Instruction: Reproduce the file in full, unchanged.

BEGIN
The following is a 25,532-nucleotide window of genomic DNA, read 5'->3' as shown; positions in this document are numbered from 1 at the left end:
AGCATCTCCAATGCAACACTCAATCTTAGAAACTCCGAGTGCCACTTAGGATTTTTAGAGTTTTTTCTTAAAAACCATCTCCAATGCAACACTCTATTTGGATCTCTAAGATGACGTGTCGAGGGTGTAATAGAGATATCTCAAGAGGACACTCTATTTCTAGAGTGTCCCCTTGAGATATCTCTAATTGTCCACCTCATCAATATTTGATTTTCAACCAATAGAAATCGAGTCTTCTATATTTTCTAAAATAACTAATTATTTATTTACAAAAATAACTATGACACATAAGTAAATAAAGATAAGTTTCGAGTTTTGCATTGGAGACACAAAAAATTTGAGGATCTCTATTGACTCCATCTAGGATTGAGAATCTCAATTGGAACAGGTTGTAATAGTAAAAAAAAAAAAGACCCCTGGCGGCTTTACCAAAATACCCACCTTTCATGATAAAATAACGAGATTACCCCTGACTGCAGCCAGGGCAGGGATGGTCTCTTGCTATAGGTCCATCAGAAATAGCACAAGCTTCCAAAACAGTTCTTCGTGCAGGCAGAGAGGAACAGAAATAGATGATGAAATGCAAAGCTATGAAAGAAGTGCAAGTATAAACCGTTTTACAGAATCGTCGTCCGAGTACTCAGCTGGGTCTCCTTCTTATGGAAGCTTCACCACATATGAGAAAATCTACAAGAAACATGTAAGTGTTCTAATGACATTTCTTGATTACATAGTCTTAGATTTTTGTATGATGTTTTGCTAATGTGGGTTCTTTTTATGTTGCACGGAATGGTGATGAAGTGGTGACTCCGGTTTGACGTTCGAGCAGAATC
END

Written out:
The following is a 25,532-nucleotide window of genomic DNA, read 5'->3' as shown; positions in this document are numbered from 1 at the left end:
AGCATCTCCAATGCAACACTCAATCTTAGAAACTCCGAGTGCCACTTAGGATTTTTAGAGTTTTTTCTTAAAAACCATCTCCAATGCAACACTCTATTTGGATCTCTAAGATGACGTGTCGAGGGTGTAATAGAGATATCTCAAGAGGACACTCTATTTCTAGAGTGTCCCCTTGAGATATCTCTAATTGTCCACCTCATCAATATTTGATTTTCAACCAATAGAAATCGAGTCTTCTATATTTTCTAAAATAACTAATTATTTATTTACAAAAATAACTATGACACATAAGTAAATAAAGATAAGTTTCGAGTTTTGCATTGGAGACACAAAAAATTTGAGGATCTCTATTGACTCCATCTAGGATTGAGAATCTCAATTGGAACAGGTTGTAATAGTAAAAAAAAAAAAGACCCCTGGCGGCTTTACCAAAATACCCACCTTTCATGATAAAATAACGAGATTACCCCTGACTGCAGCCAGGGCAGGGATGGTCTCTTGCTATAGGTCCATCAGAAATAGCACAAGCTTCCAAAACAGTTCTTCGTGCAGGCAGAGAGGAACAGAAATAGATGATGAAATGCAAAGCTATGAAAGAAGTGCAAGTATAAACCGTTTTACAGAATCGTCGTCCGAGTACTCAGCTGGGTCTCCTTCTTATGGAAGCTTCACCACATATGAGAAAATCTACAAGAAACATGTAAGTGTTCTAATGACATTTCTTGATTACATAGTCTTAGATTTTTGTATGATGTTTTGCTAATGTGGGTTCTTTTTATGTTGCACGGAATGGTGATGAAGTGGTGACTCCGGTTTGACGTTCGAGCAGAATC